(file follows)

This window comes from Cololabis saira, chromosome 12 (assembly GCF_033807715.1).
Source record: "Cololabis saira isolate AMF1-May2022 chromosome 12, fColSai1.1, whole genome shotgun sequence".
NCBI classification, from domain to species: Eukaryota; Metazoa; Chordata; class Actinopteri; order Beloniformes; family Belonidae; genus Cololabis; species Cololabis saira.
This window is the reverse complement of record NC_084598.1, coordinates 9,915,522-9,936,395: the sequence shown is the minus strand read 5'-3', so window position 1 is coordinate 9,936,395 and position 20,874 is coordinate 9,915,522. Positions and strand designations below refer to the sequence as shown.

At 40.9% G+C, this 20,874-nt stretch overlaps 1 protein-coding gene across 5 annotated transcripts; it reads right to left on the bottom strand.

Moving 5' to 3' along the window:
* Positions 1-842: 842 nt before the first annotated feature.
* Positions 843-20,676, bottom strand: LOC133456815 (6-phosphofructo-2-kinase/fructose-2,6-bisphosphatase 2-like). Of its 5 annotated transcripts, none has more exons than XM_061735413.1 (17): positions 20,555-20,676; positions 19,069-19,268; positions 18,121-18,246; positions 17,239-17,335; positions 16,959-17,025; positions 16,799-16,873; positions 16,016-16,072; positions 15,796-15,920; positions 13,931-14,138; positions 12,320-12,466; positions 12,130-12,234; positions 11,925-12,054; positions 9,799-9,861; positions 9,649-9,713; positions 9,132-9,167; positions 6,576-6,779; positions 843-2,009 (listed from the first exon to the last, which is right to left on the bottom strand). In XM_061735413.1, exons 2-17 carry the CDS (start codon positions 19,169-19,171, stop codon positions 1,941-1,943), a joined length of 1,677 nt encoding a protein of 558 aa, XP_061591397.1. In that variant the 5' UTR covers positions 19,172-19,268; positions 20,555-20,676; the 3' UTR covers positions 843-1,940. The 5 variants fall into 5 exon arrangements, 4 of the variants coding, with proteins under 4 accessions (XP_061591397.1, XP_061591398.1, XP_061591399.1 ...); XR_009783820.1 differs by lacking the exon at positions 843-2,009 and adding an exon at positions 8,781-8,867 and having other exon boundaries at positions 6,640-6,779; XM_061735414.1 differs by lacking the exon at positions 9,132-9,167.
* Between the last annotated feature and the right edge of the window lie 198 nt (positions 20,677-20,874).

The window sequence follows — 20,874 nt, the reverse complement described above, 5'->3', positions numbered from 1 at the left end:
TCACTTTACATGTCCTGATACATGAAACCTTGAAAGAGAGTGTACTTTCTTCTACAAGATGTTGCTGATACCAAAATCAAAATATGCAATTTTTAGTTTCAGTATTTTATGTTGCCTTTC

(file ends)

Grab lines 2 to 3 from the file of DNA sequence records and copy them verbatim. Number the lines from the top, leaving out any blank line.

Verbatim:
Source record: "Cololabis saira isolate AMF1-May2022 chromosome 12, fColSai1.1, whole genome shotgun sequence".
NCBI classification, from domain to species: Eukaryota; Metazoa; Chordata; class Actinopteri; order Beloniformes; family Belonidae; genus Cololabis; species Cololabis saira.